Jakarta – The government’s policy of replacing government official cars with electric cars was questioned by political and economic observers, Tuesday (11/9). The policy was issued after President Joko Widodo issued Presidential Instruction (Inpres) No. 7/2022 concerning the Use of Battery Electric Vehicles as Operational Service Vehicles and/or Individual Vehicles for Central Government Agencies and Regional Governments.
The Presidential Instruction, which was followed up with a plan to replace the government’s official car with electric cars, without explaining the reason, sparked controversy. Anthony Budiawan, Managing Director of PEPS (Political Economy and Policy Studies) questioned the reason for this policy.
“Is it because the total operating costs during ownership, or what is known as the total cost of ownership, for electric cars are cheaper than oil-fueled cars? Or are electric cars cleaner than petrol cars, meaning that electric cars have lower carbon emissions than petrol cars?” Budiawan asked in a written statement.
He said several studies from the United States,found that operating and ownership costs of electric cars are not always cheaper than petrol cars. A study by caranddriver.com presented in an article titled “EV vs gas cheaper to own” on their website, which compares electric cars with BBM cars, for the same brand and type of car, the total cost of ownership (TOC) of petrol cars is economically higher than electric cars.
Caranddriver.com compares the total cost of ownership of the petrol fueled Mini Cooper Hardtop with the Mini Cooper Electric. As a result, the petrol version is more economical by USD 7,858 in total cost of ownership for three years. The amount is not including credit tax incentives for electric cars, if any. The total cost of ownership for three years of petrol fueled Mini Cooper Hardtop is USD 41,454 whereas Mini Cooper Electric is USD 49,312.
Meanwhile, the difference in cost of ownership over the three years for the Hyundai Kona is even greater — with the petrol version at USD 39,817 compared to the electric version at USD 55,311.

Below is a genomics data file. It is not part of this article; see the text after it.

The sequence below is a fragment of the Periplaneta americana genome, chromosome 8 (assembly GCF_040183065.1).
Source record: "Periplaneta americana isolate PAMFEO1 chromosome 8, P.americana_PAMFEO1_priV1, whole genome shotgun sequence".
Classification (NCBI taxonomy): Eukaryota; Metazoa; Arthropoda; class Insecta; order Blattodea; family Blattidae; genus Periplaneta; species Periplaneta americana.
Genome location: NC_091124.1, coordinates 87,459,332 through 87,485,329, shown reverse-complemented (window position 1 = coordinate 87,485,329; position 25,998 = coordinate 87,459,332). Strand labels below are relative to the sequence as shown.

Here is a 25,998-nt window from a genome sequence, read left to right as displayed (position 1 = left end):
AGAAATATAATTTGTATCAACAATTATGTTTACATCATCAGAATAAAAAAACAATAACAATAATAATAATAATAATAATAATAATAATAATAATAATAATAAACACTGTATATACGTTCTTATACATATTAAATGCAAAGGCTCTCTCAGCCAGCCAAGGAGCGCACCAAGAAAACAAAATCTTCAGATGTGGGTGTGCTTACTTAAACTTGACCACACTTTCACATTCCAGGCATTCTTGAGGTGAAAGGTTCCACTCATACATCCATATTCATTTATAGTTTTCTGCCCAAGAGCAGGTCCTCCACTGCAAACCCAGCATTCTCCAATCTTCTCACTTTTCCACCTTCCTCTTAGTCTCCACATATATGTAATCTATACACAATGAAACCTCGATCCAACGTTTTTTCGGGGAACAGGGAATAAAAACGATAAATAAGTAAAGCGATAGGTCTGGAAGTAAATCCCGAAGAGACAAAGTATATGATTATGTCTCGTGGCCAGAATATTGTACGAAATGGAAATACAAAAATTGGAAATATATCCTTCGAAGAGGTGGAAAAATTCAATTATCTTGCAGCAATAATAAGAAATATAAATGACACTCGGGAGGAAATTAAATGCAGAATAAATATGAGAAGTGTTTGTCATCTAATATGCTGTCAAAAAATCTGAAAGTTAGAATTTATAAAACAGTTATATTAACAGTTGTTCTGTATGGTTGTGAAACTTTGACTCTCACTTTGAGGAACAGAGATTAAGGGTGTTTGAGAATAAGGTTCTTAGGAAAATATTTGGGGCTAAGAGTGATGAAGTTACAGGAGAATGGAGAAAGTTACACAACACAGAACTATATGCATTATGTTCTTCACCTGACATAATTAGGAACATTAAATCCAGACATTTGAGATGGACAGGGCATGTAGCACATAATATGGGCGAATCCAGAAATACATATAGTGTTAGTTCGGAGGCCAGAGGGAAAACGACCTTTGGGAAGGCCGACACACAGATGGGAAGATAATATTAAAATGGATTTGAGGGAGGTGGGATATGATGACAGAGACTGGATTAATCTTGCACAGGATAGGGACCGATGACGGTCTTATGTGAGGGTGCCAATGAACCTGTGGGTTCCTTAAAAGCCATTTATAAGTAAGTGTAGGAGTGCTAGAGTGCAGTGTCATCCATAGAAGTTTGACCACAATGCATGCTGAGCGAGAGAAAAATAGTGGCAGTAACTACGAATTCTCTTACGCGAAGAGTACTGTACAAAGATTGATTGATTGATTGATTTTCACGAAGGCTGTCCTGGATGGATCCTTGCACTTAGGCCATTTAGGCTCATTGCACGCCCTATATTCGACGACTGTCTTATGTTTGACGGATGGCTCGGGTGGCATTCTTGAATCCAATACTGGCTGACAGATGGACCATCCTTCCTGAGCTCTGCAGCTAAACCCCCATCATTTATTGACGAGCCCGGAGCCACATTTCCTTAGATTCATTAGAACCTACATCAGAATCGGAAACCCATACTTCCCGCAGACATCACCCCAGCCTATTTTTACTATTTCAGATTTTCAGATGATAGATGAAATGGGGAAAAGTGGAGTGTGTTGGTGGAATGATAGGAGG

Budiawan questions whether the case is similar in Indonesia. Are electric cars more efficient, he said. He said that the decision to replace official cars with electric vehicles should not burden the state budget. Since electric cars must be imported, there is a risk of it being more expensive compared to petrol fueled cars that are produced domestically.
“Hasn’t President Jokowi often said how stupid it is that we have to continue to import, even though there is domestic production? Is it possible that the decision to replace government official cars with electric vehicles was because the carbon emissions of electric cars are lower, aka better, than fuel cars?” he added.
Budiawan said this opinion is not entirely correct, depending on how the electricity is produced, does it use new and renewable energy (NRE) or fossil energy such as coal, gas, diesel.
In 2020, the share of NRE is only 6.13 percent, and hydropower is 8.04 percent. Meanwhile, coal fossil energy reached 64.27 percent, gas reached 17.81 percent and fuel (diesel) reached 3.01 percent. Therefore, the government should try to increase the portion of NRE in the power plant mix first, before deciding to replace official cars with electric cars, so that the carbon emissions of power plants are lower, and the carbon emissions of electric cars are cleaner than fuel cars. (Hartatik)